Central Coast History with Tom Taylor

Publisher’s Note: Welcome to “Flash History” — a compilation of historical facts as discovered and organized by PASO Magazine contributor Tom Taylor. We love history around here, and hope you enjoy Tom’s Flash History column. For the inaugural submission, let’s take a trip with Tom down memory lane along the historic El Camino Real. Enjoy.
El Camino Real optimizedDriving down the US 101 we have all seen the distinctive bells along the highway. Each bell is hung from a shepherd’s crook, also described as “Franciscan walking stick”. These bells, first placed in 1906 by the California Federation of Women’s Clubs and later upgraded with more bells in 2005, mark the route of the El Camino Real (The King’s Highway). In fact, originally, all roads were the “kings’ highways,” but this one helped link the presidios (military forts), pueblos (civil towns) and our 21 missions. It ran 600 miles from San Diego to Sonoma.
bell post optimizedThe roads started out as footpaths when Spain began building the missions to parry the territorial ambitions of Russia and England. The exact routes were not fixed and changed over time due to weather and mode of travel. For instance, ships rather than the royal road usually transported goods and passengers over long distances.
As for our North SLO County neighborhood, the Cuesta Canyon has always proved difficult. The Indian footpath that the Padres walked to go from Mission San Luis Obispo to the Asistencia Santa Margarita was inaccessible after a good rain. Leaving San Luis Obispo and nearing the summit, the canyon rose 580 feet, or 58 stories. The first stage over Cuesta was in 1855 — it was a two-horse stage. Later six- and eight-horse stages were used.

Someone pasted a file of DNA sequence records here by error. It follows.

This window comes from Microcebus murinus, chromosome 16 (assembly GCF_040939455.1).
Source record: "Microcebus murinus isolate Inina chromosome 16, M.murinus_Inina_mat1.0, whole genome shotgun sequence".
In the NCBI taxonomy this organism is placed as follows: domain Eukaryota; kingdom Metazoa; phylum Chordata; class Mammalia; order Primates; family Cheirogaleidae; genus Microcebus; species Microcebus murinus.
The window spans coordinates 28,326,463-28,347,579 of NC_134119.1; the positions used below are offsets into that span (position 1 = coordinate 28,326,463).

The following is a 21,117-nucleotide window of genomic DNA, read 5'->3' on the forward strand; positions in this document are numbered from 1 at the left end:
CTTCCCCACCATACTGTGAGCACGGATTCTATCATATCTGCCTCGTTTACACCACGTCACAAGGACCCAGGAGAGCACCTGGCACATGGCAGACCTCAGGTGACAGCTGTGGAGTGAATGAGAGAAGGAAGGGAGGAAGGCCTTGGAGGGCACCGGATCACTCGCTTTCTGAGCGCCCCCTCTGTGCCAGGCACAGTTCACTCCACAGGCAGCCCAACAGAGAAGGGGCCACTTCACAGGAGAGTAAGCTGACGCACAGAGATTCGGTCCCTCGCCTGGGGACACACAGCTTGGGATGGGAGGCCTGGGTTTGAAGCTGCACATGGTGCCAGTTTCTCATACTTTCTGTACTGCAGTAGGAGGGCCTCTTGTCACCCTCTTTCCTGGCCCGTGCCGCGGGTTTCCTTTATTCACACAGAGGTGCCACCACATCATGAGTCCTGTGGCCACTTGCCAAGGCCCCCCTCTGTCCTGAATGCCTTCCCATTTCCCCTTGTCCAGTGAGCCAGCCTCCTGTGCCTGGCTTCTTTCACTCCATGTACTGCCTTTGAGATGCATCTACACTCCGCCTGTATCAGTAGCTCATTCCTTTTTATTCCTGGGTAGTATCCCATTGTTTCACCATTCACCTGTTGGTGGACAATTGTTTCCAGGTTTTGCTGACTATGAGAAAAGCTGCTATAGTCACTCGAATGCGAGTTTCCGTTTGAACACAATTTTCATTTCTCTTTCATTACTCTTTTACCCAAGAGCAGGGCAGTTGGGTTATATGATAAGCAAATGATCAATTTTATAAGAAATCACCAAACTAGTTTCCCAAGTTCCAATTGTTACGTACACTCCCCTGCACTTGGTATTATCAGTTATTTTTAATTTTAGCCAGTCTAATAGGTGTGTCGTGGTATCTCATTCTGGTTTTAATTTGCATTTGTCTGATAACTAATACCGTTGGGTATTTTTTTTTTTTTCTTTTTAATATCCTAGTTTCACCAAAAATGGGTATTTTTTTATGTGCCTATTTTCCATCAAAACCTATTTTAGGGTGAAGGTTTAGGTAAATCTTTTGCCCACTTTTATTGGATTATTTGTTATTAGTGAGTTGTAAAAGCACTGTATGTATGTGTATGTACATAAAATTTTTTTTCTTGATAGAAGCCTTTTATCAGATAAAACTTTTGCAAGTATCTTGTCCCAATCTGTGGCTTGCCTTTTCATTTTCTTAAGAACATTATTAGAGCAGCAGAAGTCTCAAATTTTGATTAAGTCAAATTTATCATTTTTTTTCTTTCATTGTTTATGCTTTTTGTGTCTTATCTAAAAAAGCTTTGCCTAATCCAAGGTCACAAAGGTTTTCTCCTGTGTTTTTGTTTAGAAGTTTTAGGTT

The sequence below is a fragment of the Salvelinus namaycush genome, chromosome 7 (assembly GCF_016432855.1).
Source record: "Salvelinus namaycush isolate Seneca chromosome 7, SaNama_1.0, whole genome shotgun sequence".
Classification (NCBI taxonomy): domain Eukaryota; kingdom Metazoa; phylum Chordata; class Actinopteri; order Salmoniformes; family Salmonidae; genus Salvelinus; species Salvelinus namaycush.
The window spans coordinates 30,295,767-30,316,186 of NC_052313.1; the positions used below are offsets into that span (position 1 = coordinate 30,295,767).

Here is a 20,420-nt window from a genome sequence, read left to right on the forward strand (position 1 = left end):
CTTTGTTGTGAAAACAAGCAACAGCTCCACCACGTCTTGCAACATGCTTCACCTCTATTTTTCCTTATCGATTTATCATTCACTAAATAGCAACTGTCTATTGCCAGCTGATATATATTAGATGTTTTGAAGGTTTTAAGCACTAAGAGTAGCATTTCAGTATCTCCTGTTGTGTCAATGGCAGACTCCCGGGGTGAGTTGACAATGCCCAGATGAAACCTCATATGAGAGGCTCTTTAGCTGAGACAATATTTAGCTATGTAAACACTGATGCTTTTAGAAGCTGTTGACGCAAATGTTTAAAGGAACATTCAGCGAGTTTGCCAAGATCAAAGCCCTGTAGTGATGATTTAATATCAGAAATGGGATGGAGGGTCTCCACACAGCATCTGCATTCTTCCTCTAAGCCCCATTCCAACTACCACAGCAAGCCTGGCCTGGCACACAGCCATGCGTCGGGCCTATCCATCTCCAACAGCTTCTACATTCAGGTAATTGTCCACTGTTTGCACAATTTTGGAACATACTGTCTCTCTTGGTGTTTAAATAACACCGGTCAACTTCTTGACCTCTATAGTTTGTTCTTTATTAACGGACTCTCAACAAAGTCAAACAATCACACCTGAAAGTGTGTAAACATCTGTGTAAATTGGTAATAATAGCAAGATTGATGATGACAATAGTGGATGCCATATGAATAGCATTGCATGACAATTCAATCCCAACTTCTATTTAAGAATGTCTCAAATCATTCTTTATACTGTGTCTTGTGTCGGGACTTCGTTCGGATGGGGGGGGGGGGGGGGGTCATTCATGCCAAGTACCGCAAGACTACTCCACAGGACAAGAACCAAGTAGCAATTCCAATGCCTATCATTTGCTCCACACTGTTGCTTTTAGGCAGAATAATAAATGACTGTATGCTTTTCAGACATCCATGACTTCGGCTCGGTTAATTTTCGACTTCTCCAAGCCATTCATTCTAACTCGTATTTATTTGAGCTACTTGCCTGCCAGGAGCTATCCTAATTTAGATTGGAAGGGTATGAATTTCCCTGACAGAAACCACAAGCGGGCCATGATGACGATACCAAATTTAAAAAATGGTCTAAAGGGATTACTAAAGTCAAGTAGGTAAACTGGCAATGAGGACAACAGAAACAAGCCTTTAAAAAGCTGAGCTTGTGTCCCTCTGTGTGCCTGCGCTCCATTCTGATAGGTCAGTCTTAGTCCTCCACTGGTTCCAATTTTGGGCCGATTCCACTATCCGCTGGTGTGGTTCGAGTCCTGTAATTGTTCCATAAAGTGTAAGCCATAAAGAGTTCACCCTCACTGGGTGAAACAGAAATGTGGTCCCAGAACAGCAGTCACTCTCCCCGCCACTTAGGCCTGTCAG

It wasn’t until 1878 that the construction of Stagecoach Road, funded in the amount of $20,000 by the first bond issued in San Luis Obispo County, made traveling easier. The “new” road was carved into the side of the hills way above the Padre’s Trail and San Luis Obispo Creek making the grade easier for the freight wagons and stages. There was, however, still a good share of “run-away” accidents. Going north, you could now stop for lunch at the Waterfalls Saloon and stay for the night at the Eight-mile House just past the summit.
State Route 2, as it was later known, was moved onto the easterly slope in 1915. The total cost was $58,771. It was said the plan looked like a bunch of “elbow macaroni.” State Route 2 was eventually paved with concrete and you can still see parts of it today.
El Camino Real entered into the modern age in 1938, with a price tag of $945,000. The roadway finally reached two 21-foot wide lanes divided by a 4-foot parting strip. You could now reach the summit in less than a half hour. WOW. They named the new route the Cuesta Highway because it didn’t sound so daunting. Nobody ever used the new name.
The names of the roadway in the Santa Lucias were; Indian Trail, Padre’s Trail, Stagecoach Road, Mountain Road, County Road One, Cuesta Pass, Cuesta Road, State Route 2, Cuesta Highway, State Route 101 and US 101. Other names are; Juan Batista de Anza National Historic Trail, Purple Heart Trail and Alex Madonna Memorial Highway.